But defiant backbenchers offered a final warning to their party leader of the consequences of failing to toughen the bill.

Mr Jenrick said that, as night follows day, “we will find ourselves in exactly the same situation we were in in the summer of 2022” – when a Rwanda deportation flight was stopped.

Suella Braverman criticised the government’s efforts to tackle the small boats crisis, saying this bill was ministers’ “third time round” the issue, and adding: “The British people are fed up. They have run out of patience ... and this is our last chance to get it right.”

Former business secretary Jacob Rees-Mogg, who backed the Bill in the end, said afterwards: "Without the amendments it's unlikely to prove effective in my view in the time available before a general election, but I'd be delighted to be proved wrong."

In a desperate bid to reassure the Tory right-wing rebels, Mr Sunak’s illegal migration minister Michael Tomlinson said ministers were considering tweaking the civil service code to remind officials to follow ministerial decisions.

The government then shared an exchange of letters between top officials at the Home Office and Cabinet Office confirming the government had scrapped guidance for civil servants saying they should obey injunctions from the European court.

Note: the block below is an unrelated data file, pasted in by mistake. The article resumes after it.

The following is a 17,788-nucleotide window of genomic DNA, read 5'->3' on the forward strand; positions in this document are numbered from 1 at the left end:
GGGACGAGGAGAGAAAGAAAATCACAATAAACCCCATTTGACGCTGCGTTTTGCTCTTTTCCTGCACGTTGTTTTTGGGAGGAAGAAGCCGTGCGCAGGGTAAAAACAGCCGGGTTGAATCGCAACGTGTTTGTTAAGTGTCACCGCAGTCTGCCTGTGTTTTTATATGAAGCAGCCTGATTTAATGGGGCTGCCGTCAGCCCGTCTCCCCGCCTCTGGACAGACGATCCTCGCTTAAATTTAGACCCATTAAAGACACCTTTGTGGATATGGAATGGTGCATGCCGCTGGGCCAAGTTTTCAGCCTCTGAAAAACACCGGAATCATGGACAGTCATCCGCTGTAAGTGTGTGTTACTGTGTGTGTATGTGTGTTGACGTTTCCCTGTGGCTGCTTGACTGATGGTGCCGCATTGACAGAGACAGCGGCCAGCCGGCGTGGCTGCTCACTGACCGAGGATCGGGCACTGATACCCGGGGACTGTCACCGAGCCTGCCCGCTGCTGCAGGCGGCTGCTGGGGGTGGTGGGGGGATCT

Instead, civil servants must now refer any rule 39 injunctions for a ministerial decision immediately. But many right-wing rebels were unimpressed. Mr Jenrick said the attorney general had previously advised ministers they could not ignore injunctions from the European court.

During a bruising PMQs Labour MPs jeered the PM as party leader Sir Keir Starmer said Mr Sunak had been “brutally exposed by his own MPs yet again” and that the Tories were in “open revolt” over Rwanda.

He said the party was “tearing itself apart”, comparing the Conservatives to “hundreds of bald men scrapping over a single broken comb”.

A government analysis has suggested the cost of sending a single person seeking asylum to Rwanda could be £169,000. Labour MP Jess Phillips said MPs should feel “shame” for voting for a policy when they had “no idea” how much it would eventually cost.

Earlier the Rwandan president raised eyebrows by offering to repay potentially hundreds of millions of pounds if the Sunak government is unable to deport any asylum seekers. He told the BBC at the Davos summit that the £240m already committed is “only going to be used if those people will come”.

The Rwandan government’s spokesperson later said it would consider a request if the UK government “wishes to request a refund of the portion of the funding”. Labour’s Yvette Cooper said the government should “seize the chance” to get the money back.